Signs of external bleeding should be assessed, noting that individuals can bleed internally without external blood loss or otherwise apparent signs.
There should be considered possible mechanisms of injury that may have caused internal bleeding, such as ruptured or bruised internal organs. If trained to do so and if the situation permits, there should be conducted a secondary survey and checked the chest and abdomen for pain, deformity, guarding, discoloration or swelling. Bleeding into the abdominal cavity can cause the classical bruising patterns of Grey Turner's sign (bruising along the sides) or Cullen's sign (around the navel).
In a hospital, physicians respond to a case of hypovolemic shock by conducting these investigations:
- Blood tests: U+Es/Chem7, full blood count, glucose, blood type and screen
- Central venous catheter
- Arterial line
- Urine output measurements (via urinary catheter)
- Blood pressure
- SpO2 oxygen saturation monitoring
Untreated hypovolemia can lead to shock (see also: hypovolemic shock). Most sources state that there are 4 stages of hypovolemia and subsequent shock; however, a number of other systems exist with as many as 6 stages.
The 4 stages are sometimes known as the "Tennis" staging of hypovolemic shock, as the stages of blood loss (under 15% of volume, 15–30% of volume, 30–40% of volume and above 40% of volume) mimic the scores in a game of tennis: 15, 15–30, 30–40 and 40. It is basically the same as used in classifying bleeding by blood loss.
|Stage 1||Stage 2||Stage 3||Stage 4|
|Blood loss||Up to 15% (750 mL)||15–30% (750–1500 mL)||30–40% (1500–2000 mL)||Over 40% (over 2000 mL)|
|Blood pressure||Normal (Maintained
|Increased diastolic BP||Systolic BP < 100||Systolic BP < 70|
|Heart rate||Normal||Slight tachycardia (> 100 bpm)||Tachycardia (> 120 bpm)||Extreme tachycardia (> 140 bpm) with weak pulse|
|Respiratory rate||Normal||Increased (> 20)||Tachypneic (> 30)||Extreme tachypnea|
|Mental status||Normal||Slight anxiety, restless||Altered, confused||Decreased LOC, lethargy, coma|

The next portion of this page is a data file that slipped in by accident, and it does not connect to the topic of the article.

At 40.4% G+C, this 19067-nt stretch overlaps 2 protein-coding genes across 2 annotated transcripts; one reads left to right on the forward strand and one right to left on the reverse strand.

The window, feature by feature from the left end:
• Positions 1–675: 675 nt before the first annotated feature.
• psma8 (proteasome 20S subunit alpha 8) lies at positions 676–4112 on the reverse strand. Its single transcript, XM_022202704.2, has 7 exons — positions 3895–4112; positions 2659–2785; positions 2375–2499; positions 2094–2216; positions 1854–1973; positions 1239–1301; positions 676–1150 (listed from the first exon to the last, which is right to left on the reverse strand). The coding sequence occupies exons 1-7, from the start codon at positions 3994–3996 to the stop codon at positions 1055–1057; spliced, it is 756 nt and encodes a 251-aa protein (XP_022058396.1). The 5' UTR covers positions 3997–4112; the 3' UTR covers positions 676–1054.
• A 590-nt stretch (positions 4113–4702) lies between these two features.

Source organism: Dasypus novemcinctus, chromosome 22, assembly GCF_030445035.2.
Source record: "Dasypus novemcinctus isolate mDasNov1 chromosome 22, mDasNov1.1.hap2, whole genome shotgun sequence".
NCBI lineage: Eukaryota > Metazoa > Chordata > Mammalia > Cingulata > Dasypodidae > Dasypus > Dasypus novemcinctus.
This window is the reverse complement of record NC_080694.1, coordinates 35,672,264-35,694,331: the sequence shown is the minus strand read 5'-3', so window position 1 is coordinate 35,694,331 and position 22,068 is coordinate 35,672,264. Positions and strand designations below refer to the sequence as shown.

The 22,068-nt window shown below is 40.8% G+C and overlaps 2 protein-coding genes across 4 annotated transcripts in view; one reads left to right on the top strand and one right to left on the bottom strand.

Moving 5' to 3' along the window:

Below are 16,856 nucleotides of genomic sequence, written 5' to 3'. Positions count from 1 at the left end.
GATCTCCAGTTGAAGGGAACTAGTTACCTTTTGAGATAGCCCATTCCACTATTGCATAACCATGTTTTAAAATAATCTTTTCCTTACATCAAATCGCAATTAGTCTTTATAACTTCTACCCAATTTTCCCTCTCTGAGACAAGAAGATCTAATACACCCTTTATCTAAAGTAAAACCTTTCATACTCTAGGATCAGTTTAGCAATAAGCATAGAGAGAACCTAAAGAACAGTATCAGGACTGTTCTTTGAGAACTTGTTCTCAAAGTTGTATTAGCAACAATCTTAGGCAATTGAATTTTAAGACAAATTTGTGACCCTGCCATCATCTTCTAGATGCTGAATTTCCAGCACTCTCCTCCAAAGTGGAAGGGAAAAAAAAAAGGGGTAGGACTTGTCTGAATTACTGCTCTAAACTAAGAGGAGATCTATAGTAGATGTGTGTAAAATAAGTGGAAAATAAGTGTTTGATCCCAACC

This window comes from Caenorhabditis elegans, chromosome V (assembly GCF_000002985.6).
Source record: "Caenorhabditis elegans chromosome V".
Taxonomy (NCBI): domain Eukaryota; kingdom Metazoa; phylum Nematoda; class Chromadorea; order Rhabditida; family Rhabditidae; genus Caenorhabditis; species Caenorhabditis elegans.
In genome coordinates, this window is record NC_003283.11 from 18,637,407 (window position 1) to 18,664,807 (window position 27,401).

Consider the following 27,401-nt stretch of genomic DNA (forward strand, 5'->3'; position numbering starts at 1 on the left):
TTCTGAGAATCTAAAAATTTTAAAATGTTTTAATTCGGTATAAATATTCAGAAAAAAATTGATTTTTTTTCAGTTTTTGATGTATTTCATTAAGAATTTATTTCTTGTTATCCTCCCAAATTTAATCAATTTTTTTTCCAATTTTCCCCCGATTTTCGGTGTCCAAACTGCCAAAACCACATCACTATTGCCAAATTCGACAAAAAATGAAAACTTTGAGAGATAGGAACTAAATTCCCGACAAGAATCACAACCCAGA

|Skin||Pale||Pale, cool, clammy||Increased diaphoresis||Extreme diaphoresis; mottling possible|
|Urine output||Normal||20–30 mL/h||20 mL/h||Negligible|
The most important step in treatment of hypovolemic shock is to identify and control the source of bleeding.
Medical personnel should immediately supply emergency oxygen to increase efficiency of the patient's remaining blood supply. This intervention can be life-saving.
The use of intravenous fluids (IVs) may help compensate for lost fluid volume, but IV fluids cannot carry oxygen the way blood does—however, researchers are developing blood substitutes that can. Infusing colloid or crystalloid IV fluids also dilutes clotting factors in the blood, increasing the risk of bleeding. Current best practice allow permissive hypotension in patients suffering from hypovolemic shock, both avoid overly diluting clotting factors and avoid artificially raising blood pressure to a point where it "blows off" clots that have formed.
Fluid replacement is beneficial in hypovolemia of stage 2, and is necessary in stage 3 and 4. See also the discussion of shock and the importance of treating reversible shock while it can still be countered.
The following interventions are carried out:
- IV access
- Oxygen as required
- Fresh frozen plasma or blood transfusion
- Surgical repair at sites of bleeding
Vasopressors (such as dopamine and noradrenaline) should generally be avoided, as they may result in further tissue ischemia and don't correct the primary problem. Fluids are the preferred choice of therapy.
In cases where loss of blood volume is clearly attributable to bleeding (as opposed to, e.g., dehydration), most medical practitioners prefer the term exsanguination for its greater specificity and descriptiveness, with the effect that the latter term is now more common in the relevant context.
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The term hypovolemia refers collectively to two distinct disorders: (1) volume depletion, which describes the loss of sodium from the extracellular space (i.e., intravascular and interstitial fluid) that occurs during gastrointestinal hemorrhage, vomiting, diarrhea, and diuresis; and (2) dehydration, which refers to the loss of intracellular water (and total body water) that ultimately causes cellular desiccation and elevates the plasma sodium concentration and osmolality.